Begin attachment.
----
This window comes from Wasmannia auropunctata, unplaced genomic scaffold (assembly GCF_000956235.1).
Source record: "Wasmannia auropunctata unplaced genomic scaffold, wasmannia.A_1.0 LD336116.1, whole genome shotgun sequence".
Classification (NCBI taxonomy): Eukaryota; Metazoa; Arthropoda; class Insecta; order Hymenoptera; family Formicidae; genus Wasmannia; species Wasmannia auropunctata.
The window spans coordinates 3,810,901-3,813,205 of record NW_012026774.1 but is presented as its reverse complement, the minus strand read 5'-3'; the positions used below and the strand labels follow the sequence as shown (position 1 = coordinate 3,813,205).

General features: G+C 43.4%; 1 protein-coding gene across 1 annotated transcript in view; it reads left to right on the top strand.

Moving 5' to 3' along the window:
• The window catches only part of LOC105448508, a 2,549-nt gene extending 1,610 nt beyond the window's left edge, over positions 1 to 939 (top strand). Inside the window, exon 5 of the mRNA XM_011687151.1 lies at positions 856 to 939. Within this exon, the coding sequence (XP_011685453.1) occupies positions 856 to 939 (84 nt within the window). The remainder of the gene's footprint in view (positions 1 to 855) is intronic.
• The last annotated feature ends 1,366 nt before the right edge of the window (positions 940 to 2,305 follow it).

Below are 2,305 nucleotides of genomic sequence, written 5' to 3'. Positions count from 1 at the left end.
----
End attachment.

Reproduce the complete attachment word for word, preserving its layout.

This window comes from Wasmannia auropunctata, unplaced genomic scaffold (assembly GCF_000956235.1).
Source record: "Wasmannia auropunctata unplaced genomic scaffold, wasmannia.A_1.0 LD336116.1, whole genome shotgun sequence".
Classification (NCBI taxonomy): Eukaryota; Metazoa; Arthropoda; class Insecta; order Hymenoptera; family Formicidae; genus Wasmannia; species Wasmannia auropunctata.
The window spans coordinates 3,810,901-3,813,205 of record NW_012026774.1 but is presented as its reverse complement, the minus strand read 5'-3'; the positions used below and the strand labels follow the sequence as shown (position 1 = coordinate 3,813,205).

General features: G+C 43.4%; 1 protein-coding gene across 1 annotated transcript in view; it reads left to right on the top strand.

Moving 5' to 3' along the window:
• The window catches only part of LOC105448508, a 2,549-nt gene extending 1,610 nt beyond the window's left edge, over positions 1 to 939 (top strand). Inside the window, exon 5 of the mRNA XM_011687151.1 lies at positions 856 to 939. Within this exon, the coding sequence (XP_011685453.1) occupies positions 856 to 939 (84 nt within the window). The remainder of the gene's footprint in view (positions 1 to 855) is intronic.
• The last annotated feature ends 1,366 nt before the right edge of the window (positions 940 to 2,305 follow it).

Below are 2,305 nucleotides of genomic sequence, written 5' to 3'. Positions count from 1 at the left end.